“The thing I am going to miss the most is competing. For us, competition is our bread and butter,” said Juan Carlos Ferrero on Wednesday after he announced that after next month’s Valencia Open 500 — which he co-owns with fellow player David Ferrer — he will quit playing professional tennis at the age of 32.
His home tournament will cap a career that has spanned 14 years, peaking in 2003 when he won the French Open crown, and beat Lleyton Hewitt and Andre Agassi — in the process taking the world number-one spot — en route to the US Open final where he was defeated by an up-and-coming Andy Roddick, who has also recently annouced his retirement from the professional game.
He was, in many people’s eyes, the hero of Spain’s first ever Davis Cup triumph in 2000, where they defeated Australia, winning both of his singles matches against Pat Rafter and Lleyton Hewitt to seal the title, whilst also being part of the 2004 team that regained the crown in Seville, partnering Tommy Robredo in the doubles.
One of only two Spaniards —- the other being Rafael Nadal — to reach the semifinals in each of his first four main-draw appearances at Roland Garros, he was widely seen as the natural sucessor to Gustavo Kuerten as the “King of Clay,” something which the Mallorcan has gone on to become.
It's going to leave a void that will be difficult to fill in my new life."
“It is going to leave a void that will be difficult to fill in this new life I’m going to have, but I've got some things in mind,” said Ferrero, who hails from the Valencian town of Ontinyent.
“The Mosquito,” as he is known, sees it as the perfect time to bow out, and said that he has “so many great memories” it is almost impossible to pick a favorite.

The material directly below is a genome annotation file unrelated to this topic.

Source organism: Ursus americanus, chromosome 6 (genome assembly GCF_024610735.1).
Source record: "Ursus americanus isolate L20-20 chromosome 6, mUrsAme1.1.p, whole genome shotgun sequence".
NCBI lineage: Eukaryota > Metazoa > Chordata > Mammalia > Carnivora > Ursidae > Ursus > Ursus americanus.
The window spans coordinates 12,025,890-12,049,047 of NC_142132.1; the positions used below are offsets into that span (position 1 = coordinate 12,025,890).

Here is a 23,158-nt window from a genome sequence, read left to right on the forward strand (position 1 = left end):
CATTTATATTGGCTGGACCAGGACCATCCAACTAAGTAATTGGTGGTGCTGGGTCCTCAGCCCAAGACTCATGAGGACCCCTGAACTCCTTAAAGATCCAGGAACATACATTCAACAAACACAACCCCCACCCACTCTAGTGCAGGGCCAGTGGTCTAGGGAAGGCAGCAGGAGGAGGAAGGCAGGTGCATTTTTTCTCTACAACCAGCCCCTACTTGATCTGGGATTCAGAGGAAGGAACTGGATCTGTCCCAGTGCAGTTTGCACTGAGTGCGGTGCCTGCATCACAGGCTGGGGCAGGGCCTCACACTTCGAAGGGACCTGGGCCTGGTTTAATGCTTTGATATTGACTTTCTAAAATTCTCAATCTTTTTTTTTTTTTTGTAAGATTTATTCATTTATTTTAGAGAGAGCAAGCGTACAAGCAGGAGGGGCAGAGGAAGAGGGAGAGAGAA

“The 2000 Davis Cup is unforgettable for all of Spain. I was very young and I have since realized bit by bit how important that win was, not only for me, but for the country as a whole. Winning a Grand Slam and reaching number one in the world are also things that you don’t forget and it really is impossible to choose the best moment.”
Injuries have, however, taken their toll on Ferrero’s body ever since that famous victory in Paris nine years ago, and he would rather think about all the things he has achieved, rather than think about what might have been. “Injuries have been a part of my career, yes, and obviously there were times when they prevented me from giving my all. But these things happen in a sportsman’s life, and you cannot control them.”
“This year has been difficult, [...] I haven’t had the continuity to do what I'd have liked to have been able to.”
He now looks forward to what he is calling a “new life” after tennis, which will involve running Equelite, his tennis academy in Alicante, the Valencia Open 500 and his own hotel. “In the academy there are players like Tita Torra who I will try to help and lend them the wisdom of my knowledge. I will help them get to the top.”
“He came to my academy when he was 10 years old,” said coach Antonio Martínez Cascales, talking about their 22 years together as “half a lifetime,” adding: “We knew that this moment was going to come, and it’s good he has played some matches this year. It’s just that the problems he has had have stopped him from doing what he wants to and being where he should have been.”
Despite only being the ninthhighest ranked Spanish male player, he sits a respectable 56 in the world, which is more of testament to the level of the competitors the nation has, including six in the world’s top 30, with Nadal and Ferrer both in the top five.
The 1993 Spain and World Junior champion in total played in 33 finals and won 15 titles in after turning professional in 1998, including the Monte Carlo and Rome Masters on his favored clay-court surface.
In the past decade only nine different men have won a Grand Slam event in what is regarded as one of the strongest ever eras in men’s tennis. Ferrer can always say he is one of them.